A planet like GJ 3512 b is hard to explain. Here we have a gas giant that seems to be the result of gravitational instabilities inside the ring of gas and dust that circles its star. This Jupiter-like world is unusual because of the ratio between planet and star. The Sun, for example, is about 1050 times more massive than Jupiter. But for GJ 3512 b, that ratio is 270, a reflection of the fact that this gas giant orbits a red dwarf with about 12 percent of the Sun’s mass. How does a red dwarf produce a debris disk that allows such a massive planet to grow?
Image: Comparison of GJ 3512 to the Solar System and other nearby red-dwarf planetary systems. Planets around solar-mass stars can grow until they start accreting gas and become giant planets such as Jupiter, in a few millions of years. However, up to now astronomers suspected that, except for some rare exceptions, small stars such as Proxima, TRAPPIST-1, Teegarden’s star, and GJ 3512 were not able to form Jupiter mass planets. Credit: © Guillem Anglada-Escude – IEEC/Science Wave, using SpaceEngine.org (Creative Commons Attribution 4.0 International; CC BY 4.0).
I bring up GJ 3512 b (discovered in 2019) as an example of the kind of anomaly that highlights the gaps in our knowledge. While we often talk about red dwarf systems in these pages, the processes of planet formation around these stars remain murky. M-dwarfs may make up 80 percent of the stars in the Milky Way, but they host a scant 10 percent of the exoplanets we’ve found thus far. To tackle this gap, a team of scientists led by Nicolas Kurtovic (Max Planck Institute for Astronomy, Heidelberg) has released the results of its analysis of six very low mass stars n the Taurus star-forming region. These are stars with mass less than 20% that of the Sun.
The new work relies on data from the Atacama Large Millimeter/submillimeter Array (ALMA), taken at a wavelength of 0.87 millimeters in order to trace dust and gas in the disk around these stars at an angular resolution of 0.1 arcseconds. What’s intriguing here are the signs of ring-like structures in the dust that extend between 50 and 90 AU from the stars, which reminds us of similar, much larger disks around more massive stars. Half of the disks the Kurtovic team studied showed structures at these distances. The consensus is that such rings are markers for planets in the process of formation as they accumulate gas and dust.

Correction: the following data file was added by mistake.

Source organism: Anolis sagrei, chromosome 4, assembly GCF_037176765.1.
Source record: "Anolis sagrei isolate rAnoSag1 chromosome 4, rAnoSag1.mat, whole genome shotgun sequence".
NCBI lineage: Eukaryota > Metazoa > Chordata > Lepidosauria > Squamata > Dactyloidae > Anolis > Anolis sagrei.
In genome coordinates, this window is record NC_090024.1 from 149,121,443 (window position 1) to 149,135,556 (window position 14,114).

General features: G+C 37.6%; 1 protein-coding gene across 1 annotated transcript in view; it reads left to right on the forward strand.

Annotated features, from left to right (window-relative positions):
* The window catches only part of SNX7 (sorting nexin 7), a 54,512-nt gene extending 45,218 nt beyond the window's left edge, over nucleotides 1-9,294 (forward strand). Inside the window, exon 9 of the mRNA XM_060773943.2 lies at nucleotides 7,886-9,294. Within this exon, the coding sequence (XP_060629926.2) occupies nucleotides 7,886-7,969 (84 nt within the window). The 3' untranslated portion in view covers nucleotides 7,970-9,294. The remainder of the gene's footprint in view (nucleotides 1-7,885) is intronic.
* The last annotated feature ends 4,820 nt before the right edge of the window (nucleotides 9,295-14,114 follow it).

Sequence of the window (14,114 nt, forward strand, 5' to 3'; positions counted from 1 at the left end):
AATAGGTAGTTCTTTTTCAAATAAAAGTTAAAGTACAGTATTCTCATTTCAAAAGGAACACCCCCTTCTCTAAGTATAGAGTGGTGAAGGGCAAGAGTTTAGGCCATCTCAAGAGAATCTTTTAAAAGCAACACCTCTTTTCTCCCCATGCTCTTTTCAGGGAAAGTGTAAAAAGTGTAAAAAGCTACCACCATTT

Image: Artistic representation of a planet-forming disk of dust and gas around a very low-mass star (VLMS). The inner dust disk contains a ring structure that indicates the formation of a new planet. The dust disk resides inside a larger gas disk whose thickness increases towards the edge. Credit: MPIA graphics department.
In the case of the M-dwarfs under study, the gaps in the rings being cleared by these planets would require worlds about as massive as Saturn, an indication that the material for gas giant formation is available. But time is a problem: Inward-movng dust evaporates close to the star, and in the case of red dwarfs, the migration is twice as fast as for more massive stars. There is little time in such a scenario for the planetary embryos needed for core accretion to form.
This is, I think, the key point in the paper, which notes the problem and explains current thinking:
The core accretion scenario for planet formation assumes collisional growth from sub-µm-sized dust particles from the interstellar medium (ISM) to kilometer-sized bodies or planetesimals… The collisions of particles and their dynamics within the disk are regulated by the interaction with the surrounding gas. Different physical processes lead to collisions of particles and their potential growth, such as Brownian motion, turbulence, dust settling, and radial drift…